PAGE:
C# Optional Parameters in Library Code
C# optional parameters provide a handy way to create methods that can be called with a varying number of arguments but without the need to create overloaded versions. However, the way that they are used in referenced libraries can cause problems.
With C# version 4.0, Microsoft introduced the concept of optional parameters to the language. Defined within the signature of a method, an optional parameter includes a default value. When the method is called, and the argument is omitted, the default value is used instead. This allows you to write methods that can be called in many different ways without the need to create as many, if any, overloaded versions.
Optional parameters can be very useful when they are used in a single project solution and only called from within the project. However, if you create a class library, or any other project type, which contains public methods with optional parameters, you can see unexpected behaviour. This occurs when projects that reference assemblies containing optional arguments are not recompiled after a default parameter value is changed.
What's the Problem?
Imagine you compile a dynamic link library (DLL) containing methods with default parameter values. The default values are stored within the DLL, as you would expect. The problem arises when another assembly uses the methods. The .NET compilers are permitted to create copies of any default parameter values in the referencing assemblies and call the external methods as if they did not include an optional parameter at all. If you change the defaults in the DLL and do not recompile the executable, the old default values can be used instead of the new ones.
As you might imagine, this can introduce subtle bugs into your code. You might expect a method to be called with one default value when, in fact, it uses an out-of-date value instead. Incidentally, you can encounter the same problem when reading publicly visible constants from a separate assembly.
In the remainder of this article we'll see a step-by-step way to recreate the problem.
Recreating the Problem
To begin, we need to create a class library containing a method with an optional parameter. Open Visual Studio and create a new class library project named, "LibraryCodeWithDefaults". Add the following class to the project. The ShowMessage method simply outputs the value from the optional parameter. It will allow us to see which default value is being used when we call the ShowMessage method with no arguments.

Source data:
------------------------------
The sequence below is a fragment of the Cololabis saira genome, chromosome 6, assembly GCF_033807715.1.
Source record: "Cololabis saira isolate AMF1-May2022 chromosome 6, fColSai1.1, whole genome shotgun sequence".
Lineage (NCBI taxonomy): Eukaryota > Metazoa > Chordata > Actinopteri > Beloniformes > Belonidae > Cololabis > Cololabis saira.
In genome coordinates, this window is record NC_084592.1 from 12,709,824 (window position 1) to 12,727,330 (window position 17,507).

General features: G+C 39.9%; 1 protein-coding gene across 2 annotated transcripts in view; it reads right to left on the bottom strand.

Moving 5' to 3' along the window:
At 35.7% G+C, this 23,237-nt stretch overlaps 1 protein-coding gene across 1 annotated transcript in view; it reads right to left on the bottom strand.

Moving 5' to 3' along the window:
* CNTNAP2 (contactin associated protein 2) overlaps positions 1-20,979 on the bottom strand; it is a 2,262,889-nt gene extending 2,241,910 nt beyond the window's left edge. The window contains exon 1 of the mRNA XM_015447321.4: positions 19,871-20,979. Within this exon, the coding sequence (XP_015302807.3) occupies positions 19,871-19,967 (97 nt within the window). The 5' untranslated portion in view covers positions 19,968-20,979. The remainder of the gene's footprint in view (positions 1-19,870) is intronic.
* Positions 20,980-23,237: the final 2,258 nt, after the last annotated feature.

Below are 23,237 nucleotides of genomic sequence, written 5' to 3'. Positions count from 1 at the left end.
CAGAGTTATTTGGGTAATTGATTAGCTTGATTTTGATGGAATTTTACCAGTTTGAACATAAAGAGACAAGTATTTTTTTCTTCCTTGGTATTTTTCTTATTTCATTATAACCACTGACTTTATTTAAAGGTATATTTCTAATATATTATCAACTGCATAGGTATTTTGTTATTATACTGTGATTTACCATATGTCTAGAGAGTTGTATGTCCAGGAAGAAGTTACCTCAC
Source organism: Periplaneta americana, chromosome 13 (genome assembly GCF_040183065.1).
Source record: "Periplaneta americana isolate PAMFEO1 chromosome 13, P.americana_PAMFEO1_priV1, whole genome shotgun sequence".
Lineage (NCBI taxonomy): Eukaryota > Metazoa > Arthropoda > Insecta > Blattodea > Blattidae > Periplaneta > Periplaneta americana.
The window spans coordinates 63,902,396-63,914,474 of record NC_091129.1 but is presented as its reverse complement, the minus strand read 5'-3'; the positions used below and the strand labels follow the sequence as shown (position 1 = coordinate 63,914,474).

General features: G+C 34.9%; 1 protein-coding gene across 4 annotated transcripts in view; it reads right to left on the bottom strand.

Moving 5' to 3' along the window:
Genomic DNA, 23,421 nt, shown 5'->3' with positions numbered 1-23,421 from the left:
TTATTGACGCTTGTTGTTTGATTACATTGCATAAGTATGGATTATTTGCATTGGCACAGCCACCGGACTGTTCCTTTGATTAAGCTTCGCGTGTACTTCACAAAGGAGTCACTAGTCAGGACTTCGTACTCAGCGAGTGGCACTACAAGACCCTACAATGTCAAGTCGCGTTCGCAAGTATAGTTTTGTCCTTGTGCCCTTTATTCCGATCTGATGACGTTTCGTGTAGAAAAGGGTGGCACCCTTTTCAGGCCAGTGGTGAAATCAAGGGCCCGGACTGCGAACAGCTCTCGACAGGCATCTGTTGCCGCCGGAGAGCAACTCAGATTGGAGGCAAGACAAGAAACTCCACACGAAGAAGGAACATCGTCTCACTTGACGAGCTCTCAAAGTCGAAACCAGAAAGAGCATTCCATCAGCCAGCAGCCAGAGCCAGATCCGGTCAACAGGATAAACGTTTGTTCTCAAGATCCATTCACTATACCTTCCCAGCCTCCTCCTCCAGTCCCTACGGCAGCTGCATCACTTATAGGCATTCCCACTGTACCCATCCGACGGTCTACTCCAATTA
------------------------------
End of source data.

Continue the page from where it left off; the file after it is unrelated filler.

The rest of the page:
public class Test
public void ShowMessage(string msg = "Hello, world!")
Save the project and compile it into a DLL. Once saved and compiled, close the project. We will create a second project in a separate solution so that Visual Studio doesn't compile both together, masking the problem.
For the next step, create a new console application named, "CallerWithDefaults". Add a reference to the compiled "LibraryCodeWithDefaults.dll" file and add the following using directive to the class that contains the Main method.
Next, add the following code to the Main method. This shows the message from the DLL.
Save the project, compile it and close Visual Studio. To run the program and see the output, use Windows Explorer to locate the "CallerWithDefaults.exe" file. Double-click the file. You should see the following output, verifying that the code is working as anticipated.
We can now recreate the problem by changing the DLL without recompiling the executable. Re-open the LibraryCodeWithDefaults project and modify the default value of the "msg" parameter, as follows:
public class Test
public void ShowMessage(string msg = "Goodbye, cruel world!")
Recompile the project and close Visual Studio. As the folder containing the executable now has an out of date DLL, copy the newly compiled version of LibraryCodeWithDefaults.dll from the LibraryCodeWithDefaults bin folder and overwrite the DLL in the CallerWithDefaults bin folder. This simulates the situation where a new version of a DLL is distributed to users without sending an updated executable.
You might expect that running the program would now show the new default value. After all, we've updated the DLL containing the default and when we call the method from the executable we aren't passing a value to the parameter. However, if you double-click the "CallerWithDefaults.exe" file you still see the original message:
To ensure that the console application uses the correct value, you need to recompile it. This copies the new default value into the executable.
Unfortunately the above behaviour means that optional parameters are not a good solution for shared libraries unless there is no chance that you will change the default value. This is a rare situation. If you need to provide the ability to call shared methods with optional parameters you should instead manually create overloaded versions of your methods.
NB: If you use code analysis with the appropriate rules enabled, you will be shown a warning if you create a method with a default parameter. The warning is "CA1026: Default parameters should not be used".
18 January 2013